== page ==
Global stocks plunged Monday after Greece failed to strike a deal with its international lenders. European and Asian markets tumbled. A meeting over the weekend between Greece and its debtors was one of the last opportunities for the country to reach a deal before it must repay 1.6 billion euros ($1.8 billion) to the International Monetary Fund on Tuesday.

The European Central Bank froze funding support to Greece's banks after debt negotiations collapsed. Greek Prime Minister Alexis Tsipras announced Sunday Greek banks would close Monday and capital controls will be imposed until July 7.

Athens is headed for a bailout referendum on July 5.

The European STOXX 600 tumbled more than 2 percent, while Spain's IBEX 35 index fell nearly 4 percent. Meanwhile, the Shanghai Composite index dropped 3.3 percent, its lowest level since April 16. The Athens Stock Exchange closed Monday and will not reopen until July 6.

The euro fell as low as $1.0953, touching a one-month low against the U.S. dollar.

The current government of Prime Minister Alexis Tsipras was seeking to restructure the country's massive debt burden, which stands at nearly 177 percent of annual GDP, more than any of the 19 nations using the euro as their currency.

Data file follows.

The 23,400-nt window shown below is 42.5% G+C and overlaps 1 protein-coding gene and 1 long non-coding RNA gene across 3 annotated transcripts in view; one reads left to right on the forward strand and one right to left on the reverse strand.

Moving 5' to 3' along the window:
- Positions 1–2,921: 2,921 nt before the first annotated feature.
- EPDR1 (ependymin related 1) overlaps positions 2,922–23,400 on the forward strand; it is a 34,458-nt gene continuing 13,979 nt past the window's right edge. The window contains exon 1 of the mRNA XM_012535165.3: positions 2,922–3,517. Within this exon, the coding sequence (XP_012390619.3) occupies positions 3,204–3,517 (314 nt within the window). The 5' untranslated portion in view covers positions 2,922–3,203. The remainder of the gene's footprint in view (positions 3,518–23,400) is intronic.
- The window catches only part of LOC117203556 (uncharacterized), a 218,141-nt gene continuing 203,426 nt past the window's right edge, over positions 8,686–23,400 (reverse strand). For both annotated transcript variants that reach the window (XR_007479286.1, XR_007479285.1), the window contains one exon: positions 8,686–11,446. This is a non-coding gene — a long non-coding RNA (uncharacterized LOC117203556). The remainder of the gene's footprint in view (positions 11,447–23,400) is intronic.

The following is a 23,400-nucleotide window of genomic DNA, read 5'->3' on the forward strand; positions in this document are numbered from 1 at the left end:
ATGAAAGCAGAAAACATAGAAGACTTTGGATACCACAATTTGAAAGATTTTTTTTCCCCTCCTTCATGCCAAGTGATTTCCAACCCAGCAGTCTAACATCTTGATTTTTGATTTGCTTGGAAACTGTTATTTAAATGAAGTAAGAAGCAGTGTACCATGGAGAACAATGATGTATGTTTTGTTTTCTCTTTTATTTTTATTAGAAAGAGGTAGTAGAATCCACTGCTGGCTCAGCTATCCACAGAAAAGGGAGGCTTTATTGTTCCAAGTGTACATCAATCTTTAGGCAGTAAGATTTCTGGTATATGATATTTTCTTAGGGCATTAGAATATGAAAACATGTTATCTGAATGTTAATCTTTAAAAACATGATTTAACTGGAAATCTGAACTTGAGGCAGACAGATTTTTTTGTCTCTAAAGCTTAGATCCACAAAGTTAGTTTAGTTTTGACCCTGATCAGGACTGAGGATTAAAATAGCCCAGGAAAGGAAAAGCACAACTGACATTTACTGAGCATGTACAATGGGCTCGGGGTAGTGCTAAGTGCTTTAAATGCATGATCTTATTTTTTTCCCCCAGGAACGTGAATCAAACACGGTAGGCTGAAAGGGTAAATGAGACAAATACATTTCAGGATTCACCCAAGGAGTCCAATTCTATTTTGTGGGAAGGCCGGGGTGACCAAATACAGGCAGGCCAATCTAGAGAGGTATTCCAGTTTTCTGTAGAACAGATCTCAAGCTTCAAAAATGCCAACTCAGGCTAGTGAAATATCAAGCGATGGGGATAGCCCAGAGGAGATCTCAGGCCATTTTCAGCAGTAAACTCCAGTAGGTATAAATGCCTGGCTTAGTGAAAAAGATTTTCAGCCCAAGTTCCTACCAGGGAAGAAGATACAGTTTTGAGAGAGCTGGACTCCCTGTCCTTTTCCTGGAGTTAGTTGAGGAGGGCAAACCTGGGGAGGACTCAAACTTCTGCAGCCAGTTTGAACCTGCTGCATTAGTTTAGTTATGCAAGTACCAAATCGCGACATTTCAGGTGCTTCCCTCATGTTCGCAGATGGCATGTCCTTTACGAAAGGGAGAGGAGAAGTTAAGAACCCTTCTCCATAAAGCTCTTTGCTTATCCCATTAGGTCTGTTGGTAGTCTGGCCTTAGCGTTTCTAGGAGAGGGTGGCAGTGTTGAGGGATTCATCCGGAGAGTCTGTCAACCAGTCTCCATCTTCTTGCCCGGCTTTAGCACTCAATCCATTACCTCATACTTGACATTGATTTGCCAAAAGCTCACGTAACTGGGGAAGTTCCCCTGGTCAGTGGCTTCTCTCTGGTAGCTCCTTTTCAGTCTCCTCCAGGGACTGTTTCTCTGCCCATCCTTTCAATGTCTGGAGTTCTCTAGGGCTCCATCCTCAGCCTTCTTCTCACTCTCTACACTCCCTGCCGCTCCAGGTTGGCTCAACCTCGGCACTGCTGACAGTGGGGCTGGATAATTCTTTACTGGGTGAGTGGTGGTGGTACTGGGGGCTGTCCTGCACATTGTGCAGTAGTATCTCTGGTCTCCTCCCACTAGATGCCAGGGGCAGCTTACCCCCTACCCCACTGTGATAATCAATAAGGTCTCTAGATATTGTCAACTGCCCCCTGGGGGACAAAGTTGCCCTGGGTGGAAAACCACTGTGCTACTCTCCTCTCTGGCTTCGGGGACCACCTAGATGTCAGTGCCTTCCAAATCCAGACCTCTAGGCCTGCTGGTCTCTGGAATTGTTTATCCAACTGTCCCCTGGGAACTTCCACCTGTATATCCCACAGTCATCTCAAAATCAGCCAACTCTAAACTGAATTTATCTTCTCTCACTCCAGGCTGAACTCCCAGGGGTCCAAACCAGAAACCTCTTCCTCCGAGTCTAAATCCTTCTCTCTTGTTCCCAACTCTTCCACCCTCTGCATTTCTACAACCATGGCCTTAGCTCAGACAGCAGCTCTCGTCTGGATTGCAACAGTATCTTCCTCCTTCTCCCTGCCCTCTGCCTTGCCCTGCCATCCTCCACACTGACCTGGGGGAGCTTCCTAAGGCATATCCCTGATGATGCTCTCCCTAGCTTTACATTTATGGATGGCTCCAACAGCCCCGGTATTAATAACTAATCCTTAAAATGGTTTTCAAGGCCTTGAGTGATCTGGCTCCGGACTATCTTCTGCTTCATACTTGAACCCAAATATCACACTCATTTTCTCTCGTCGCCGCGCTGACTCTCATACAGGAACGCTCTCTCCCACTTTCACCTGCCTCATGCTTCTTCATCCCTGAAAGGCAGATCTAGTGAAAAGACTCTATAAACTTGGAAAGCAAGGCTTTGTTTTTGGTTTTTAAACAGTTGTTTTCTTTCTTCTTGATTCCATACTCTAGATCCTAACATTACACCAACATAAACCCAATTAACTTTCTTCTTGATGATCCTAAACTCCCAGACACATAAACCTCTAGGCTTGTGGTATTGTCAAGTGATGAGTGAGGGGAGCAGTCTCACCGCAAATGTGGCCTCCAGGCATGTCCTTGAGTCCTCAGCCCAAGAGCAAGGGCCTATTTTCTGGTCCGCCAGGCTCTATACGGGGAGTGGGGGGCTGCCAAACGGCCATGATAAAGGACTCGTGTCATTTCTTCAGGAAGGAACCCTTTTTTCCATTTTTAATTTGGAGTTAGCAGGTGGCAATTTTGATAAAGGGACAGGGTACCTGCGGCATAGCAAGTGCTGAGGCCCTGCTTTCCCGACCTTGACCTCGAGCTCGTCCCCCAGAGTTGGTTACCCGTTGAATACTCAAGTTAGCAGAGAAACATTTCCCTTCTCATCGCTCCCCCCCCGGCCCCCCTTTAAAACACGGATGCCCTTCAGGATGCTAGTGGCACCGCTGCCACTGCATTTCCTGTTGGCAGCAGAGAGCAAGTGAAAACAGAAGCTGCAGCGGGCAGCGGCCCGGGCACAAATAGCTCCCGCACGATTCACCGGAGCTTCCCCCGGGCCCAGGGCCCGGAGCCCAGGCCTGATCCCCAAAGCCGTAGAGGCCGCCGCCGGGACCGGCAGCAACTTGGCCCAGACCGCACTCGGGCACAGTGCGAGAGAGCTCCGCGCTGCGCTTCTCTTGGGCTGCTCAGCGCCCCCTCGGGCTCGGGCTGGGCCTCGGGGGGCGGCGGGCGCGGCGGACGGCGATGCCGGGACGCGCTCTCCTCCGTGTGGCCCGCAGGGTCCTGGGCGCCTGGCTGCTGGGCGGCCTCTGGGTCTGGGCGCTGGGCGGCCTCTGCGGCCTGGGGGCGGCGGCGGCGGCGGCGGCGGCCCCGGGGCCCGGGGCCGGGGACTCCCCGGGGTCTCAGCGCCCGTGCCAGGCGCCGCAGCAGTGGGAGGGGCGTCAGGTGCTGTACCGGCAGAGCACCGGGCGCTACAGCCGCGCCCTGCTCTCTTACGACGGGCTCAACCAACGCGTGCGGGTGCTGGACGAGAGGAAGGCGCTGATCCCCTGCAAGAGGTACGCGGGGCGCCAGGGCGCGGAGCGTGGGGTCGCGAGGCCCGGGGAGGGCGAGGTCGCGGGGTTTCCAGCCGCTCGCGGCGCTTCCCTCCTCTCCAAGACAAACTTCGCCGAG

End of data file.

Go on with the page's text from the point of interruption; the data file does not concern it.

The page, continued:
Talks between Greece and its international creditors have stalled multiple times in the last four months. Greece struck a deal with the European Union (EU) in February to get 7 billion euros ($8 billion) in extra bailout funds, in exchange for economic reforms. The deal specified that the funds would not be released until Tsipras’ leftist government submitted reform plans that were approved by Greece's creditors.

Greece was renegotiating the terms of its now $270 billion bailout program after the far-left Syriza Party won elections in January. Before the national elections, the Syriza Party, led by 40-year-old Tsipras, had staged a revolt against the budget cuts and other painful austerity measures mandated under the bailout arranged by the European Commission, European Central Bank and International Monetary Fund -- known as the "troika” of Greece's creditors. The previous conservative government of Greece had agreed to those bailout terms. 

The major obstacles during negotiations have been pension reforms and VAT discounts for the Greek islands.

Ahead of the opening bell, U.S. stock futures traded sharply lower. The Dow Jones Industrial Average futures (INDEXDJX:.DJI) tumbled 180 points, or 1 percent, to 17,693. The Standard & Poor’s 500 index futures (INDEXNASDAQ:.IXIC) lost 21.25 points, or 1 percent, to 2,074.25. The Nasdaq composite futures (INDEXSP:.INX) fell 54.25 points, or 1.21 percent, to 4,426.25.